California Lockdown End Date One Step Closer As Gavin Newsom to Lift Stay-at-Home Orders in Some Areas

California Governor Gavin Newsom will reveal potential steps toward lifting the state's lockdown in a press conference at noon on April 14.

In a statement on Monday, Governor Newsom said that he would explain the "incremental release of the stay-at-home orders," adding that California would use "science to guide our decision making, not political pressure."

According to Johns Hopkins University, California has more than 24,000 confirmed cases of the coronavirus and more than 700 deaths.

California issued a stay-at-home order on March 19, closing all non-essential businesses, such as dine-in restaurants, bars and nightclubs, and asking residents to remain inside apart from accessing essential items or services.

The order is enforceable by law, with anyone found not following the guidelines risking a fine of up to $1,000, up to six months in prison, or both.

But now Governor Newsom could start to incrementally lift the statewide stay-at-home order, at least in some areas of California.

Speaking with Time, Dr. Jeffrey Klausner, a professor of medicine and public health at the University of California, suggested that Newsom could start lifting the lockdown by easing restrictions in rural places and re-opening public spaces, before lifting stay-at-home orders and eventually reopening restaurants that aren't crowded.

Dr. Sara Cody said at a Santa Clara County Board of Supervisors that lockdown orders could only be eased once hospitals have enough capacity and can protect their staff, the state has increased its testing ability, the state is able to trace and isolate new cases of the coronavirus, and there is a sustained reduction in the number of new cases.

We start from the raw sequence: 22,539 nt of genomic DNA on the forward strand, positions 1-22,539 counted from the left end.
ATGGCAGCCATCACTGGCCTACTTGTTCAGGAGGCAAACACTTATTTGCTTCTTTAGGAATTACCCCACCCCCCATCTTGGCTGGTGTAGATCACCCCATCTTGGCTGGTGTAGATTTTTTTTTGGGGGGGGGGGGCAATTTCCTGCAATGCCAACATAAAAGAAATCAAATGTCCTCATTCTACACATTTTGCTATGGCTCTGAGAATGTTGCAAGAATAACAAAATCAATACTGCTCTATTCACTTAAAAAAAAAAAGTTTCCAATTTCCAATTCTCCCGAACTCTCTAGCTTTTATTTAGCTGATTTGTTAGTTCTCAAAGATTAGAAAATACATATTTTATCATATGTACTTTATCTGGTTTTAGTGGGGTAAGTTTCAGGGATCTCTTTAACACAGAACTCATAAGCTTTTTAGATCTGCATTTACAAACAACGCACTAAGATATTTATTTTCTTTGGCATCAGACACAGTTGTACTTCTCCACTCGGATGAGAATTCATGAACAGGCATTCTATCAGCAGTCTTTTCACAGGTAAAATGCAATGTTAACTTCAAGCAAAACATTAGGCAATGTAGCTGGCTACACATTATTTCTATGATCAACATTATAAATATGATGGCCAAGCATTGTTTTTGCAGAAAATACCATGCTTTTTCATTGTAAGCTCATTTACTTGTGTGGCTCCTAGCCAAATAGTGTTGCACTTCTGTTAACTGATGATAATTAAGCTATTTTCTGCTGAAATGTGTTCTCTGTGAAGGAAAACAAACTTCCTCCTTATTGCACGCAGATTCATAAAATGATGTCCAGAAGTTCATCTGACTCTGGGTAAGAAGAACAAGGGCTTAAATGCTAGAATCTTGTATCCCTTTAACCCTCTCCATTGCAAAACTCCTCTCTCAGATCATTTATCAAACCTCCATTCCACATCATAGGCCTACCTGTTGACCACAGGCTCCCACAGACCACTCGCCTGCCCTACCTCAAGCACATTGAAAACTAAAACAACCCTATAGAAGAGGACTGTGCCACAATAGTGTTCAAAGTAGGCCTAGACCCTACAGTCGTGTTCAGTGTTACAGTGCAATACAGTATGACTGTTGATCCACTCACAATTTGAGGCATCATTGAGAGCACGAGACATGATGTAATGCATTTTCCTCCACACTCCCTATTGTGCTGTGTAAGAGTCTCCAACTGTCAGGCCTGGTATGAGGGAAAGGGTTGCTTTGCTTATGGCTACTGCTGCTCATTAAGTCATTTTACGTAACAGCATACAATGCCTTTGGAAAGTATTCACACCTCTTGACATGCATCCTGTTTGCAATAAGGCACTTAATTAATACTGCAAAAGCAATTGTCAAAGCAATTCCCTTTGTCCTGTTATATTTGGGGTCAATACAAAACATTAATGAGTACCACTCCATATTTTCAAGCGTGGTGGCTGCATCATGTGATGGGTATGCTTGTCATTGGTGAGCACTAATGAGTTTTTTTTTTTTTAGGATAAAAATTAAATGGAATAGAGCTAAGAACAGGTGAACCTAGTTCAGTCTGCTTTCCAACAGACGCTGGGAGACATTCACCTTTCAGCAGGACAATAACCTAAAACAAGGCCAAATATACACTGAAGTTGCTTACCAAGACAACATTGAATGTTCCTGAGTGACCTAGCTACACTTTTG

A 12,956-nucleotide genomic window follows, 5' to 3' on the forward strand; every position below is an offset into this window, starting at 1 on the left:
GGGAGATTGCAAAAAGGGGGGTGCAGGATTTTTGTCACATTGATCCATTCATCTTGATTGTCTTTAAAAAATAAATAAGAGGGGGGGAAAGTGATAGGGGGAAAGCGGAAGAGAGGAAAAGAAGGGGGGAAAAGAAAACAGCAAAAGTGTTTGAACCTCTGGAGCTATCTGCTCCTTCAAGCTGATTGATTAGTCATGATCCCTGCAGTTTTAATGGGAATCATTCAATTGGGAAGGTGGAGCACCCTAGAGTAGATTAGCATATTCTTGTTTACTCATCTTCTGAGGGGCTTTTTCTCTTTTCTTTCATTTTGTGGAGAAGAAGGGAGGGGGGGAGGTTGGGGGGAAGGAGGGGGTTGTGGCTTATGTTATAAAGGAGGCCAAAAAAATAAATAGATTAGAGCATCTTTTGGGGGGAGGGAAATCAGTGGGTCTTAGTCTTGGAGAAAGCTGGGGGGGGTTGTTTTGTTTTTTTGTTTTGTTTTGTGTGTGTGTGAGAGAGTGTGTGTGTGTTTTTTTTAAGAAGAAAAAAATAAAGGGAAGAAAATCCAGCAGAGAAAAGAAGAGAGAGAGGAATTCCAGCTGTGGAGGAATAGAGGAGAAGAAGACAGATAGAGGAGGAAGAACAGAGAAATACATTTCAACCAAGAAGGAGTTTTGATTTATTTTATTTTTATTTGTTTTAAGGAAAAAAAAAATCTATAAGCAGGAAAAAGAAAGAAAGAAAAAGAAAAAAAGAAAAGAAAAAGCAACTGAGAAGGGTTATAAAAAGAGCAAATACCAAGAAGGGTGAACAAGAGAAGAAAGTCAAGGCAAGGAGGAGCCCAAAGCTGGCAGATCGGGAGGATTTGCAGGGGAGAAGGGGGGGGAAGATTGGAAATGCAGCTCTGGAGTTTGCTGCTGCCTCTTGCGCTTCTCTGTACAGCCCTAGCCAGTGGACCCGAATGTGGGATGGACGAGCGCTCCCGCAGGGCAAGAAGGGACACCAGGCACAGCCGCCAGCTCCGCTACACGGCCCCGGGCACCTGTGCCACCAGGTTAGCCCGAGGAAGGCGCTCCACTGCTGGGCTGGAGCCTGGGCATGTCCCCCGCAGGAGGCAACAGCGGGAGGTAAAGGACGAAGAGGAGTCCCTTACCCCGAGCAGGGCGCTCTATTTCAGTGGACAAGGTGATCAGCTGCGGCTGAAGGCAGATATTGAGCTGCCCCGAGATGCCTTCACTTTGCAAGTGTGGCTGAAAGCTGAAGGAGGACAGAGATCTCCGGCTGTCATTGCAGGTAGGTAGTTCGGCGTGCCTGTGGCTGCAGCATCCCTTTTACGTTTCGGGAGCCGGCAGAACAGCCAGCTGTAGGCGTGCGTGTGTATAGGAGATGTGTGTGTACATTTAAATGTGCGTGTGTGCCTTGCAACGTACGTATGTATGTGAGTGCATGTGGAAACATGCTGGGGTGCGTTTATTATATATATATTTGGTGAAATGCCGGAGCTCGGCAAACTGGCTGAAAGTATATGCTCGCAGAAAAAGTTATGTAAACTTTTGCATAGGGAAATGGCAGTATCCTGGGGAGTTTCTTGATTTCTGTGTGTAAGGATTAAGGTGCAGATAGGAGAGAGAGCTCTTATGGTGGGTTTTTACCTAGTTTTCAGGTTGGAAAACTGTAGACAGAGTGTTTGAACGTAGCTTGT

Gavin Newsom
California Governor Gavin Newsom (C), flanked by Director Mark Ghilarducci, Cal OES, (L) and Admiral John Gumbleton, United States Navy, speaks in front of the hospital ship USNS Mercy after it arrived into the Port of Los Angeles on March 27, 2020. Carolyn Cole/Getty

Governor Newsom has also teamed up with Governor of Oregon Kate Brown and Governor of Washington Jay Inslee to work together on re-opening their states' economies.

In a joint statement, the governors said: "COVID-19 has preyed upon our interconnectedness. In the coming weeks, the West Coast will flip the script on COVID-19—with our states acting in close coordination and collaboration to ensure the virus can never spread wildly in our communities.

"We are announcing that California, Oregon, and Washington have agreed to work together on a shared approach for reopening our economies—one that identifies clear indicators for communities to restart public life and business."

However, President Donald Trump has said that only he has the power to lift lockdown orders, which perhaps prompted Newsom to clarify that his decision would not be based on "political pressure."